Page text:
5

Melania Trump farewell message: 'Violence is never the answer'

First lady Melania Trump on Monday released a farewell message as President Trump's term draws to a close. She urged Americans to refrain from violence in the spirit of her "Be Best" initiative, which called for trying to reduce cyberbullying and promote the wellbeing of American children. "Be passionate in everything you do, but always remember that violence is never the answer and will never be justified," the first lady said. "Do not lose sight of your integrity and values. Use every opportunity to show consideration for another person, and build good habits into our daily lives." First ladies usually invite their counterparts in the incoming administration for tea, but Melania Trump appears to be breaking with that tradition. Michelle Obama welcomed Melania Trump to the White House for tea and a tour days after the November 2016 election.

6

Russian judge orders Navalny detained for 30 days

A Russian judge on Monday ruled that opposition leader Alexei Navalny can be detained for 30 days. Navalny was arrested at a Moscow airport late Sunday when he returned from Germany, where he spent eight months recovering from poisoning that has been blamed on Russian security agents. Navalny is a leading critic of Russian President Vladimir Putin's government. During his hastily arranged hearing at a police precinct, supporters demonstrated outside shouting, "Shame!" Navalny released a video statement after the ruling was announced. "Don't be afraid, take to the streets," he said. At least 13 protesters were detained outside the hearing building on Monday. Another 55 people were hauled in by police in St. Petersburg.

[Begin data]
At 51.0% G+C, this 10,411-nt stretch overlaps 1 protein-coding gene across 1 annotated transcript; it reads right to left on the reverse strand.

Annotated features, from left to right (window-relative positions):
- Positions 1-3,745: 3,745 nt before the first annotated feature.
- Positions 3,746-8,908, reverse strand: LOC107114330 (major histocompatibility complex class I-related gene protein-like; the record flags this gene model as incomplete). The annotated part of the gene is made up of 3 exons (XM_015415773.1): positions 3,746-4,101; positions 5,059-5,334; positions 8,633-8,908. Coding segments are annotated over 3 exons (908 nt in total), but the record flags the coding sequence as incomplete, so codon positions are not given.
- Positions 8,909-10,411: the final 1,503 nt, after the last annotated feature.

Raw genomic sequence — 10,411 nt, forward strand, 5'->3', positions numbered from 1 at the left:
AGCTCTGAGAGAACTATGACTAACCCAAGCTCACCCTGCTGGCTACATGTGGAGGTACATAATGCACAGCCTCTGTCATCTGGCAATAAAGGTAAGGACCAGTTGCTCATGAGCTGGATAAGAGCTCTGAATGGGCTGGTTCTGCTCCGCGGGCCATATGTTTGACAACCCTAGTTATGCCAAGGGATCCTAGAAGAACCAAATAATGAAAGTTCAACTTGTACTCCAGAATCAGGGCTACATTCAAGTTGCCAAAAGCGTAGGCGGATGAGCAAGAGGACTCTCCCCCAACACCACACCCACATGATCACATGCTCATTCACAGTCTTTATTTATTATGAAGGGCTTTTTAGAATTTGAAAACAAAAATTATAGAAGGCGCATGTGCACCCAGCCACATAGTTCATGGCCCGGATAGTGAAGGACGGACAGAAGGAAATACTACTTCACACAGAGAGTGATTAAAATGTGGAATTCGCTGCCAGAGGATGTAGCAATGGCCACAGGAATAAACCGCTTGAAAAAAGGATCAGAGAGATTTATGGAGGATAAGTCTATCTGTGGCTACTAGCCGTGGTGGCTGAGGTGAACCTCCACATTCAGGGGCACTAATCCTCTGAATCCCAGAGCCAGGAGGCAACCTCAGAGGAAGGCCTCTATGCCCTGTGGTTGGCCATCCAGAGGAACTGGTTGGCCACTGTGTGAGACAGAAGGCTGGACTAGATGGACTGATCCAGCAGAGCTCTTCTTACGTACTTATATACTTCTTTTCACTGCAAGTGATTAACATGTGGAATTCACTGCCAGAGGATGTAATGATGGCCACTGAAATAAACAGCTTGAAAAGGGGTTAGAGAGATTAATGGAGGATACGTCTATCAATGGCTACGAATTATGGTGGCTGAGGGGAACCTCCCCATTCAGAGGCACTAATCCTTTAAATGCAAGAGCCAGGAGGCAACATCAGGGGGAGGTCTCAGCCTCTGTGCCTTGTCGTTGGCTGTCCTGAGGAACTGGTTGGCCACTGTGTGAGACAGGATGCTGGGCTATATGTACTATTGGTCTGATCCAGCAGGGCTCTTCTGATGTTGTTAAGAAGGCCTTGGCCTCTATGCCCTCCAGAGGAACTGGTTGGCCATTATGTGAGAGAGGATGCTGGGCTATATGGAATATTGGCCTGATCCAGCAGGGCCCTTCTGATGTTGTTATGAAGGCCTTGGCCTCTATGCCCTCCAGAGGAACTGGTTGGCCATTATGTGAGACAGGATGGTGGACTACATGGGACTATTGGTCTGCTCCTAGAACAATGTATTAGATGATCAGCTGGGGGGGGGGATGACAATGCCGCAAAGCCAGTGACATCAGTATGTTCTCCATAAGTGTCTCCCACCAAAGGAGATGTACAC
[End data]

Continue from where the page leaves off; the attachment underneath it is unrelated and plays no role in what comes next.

7

Capitol briefly evacuated due to fire nearby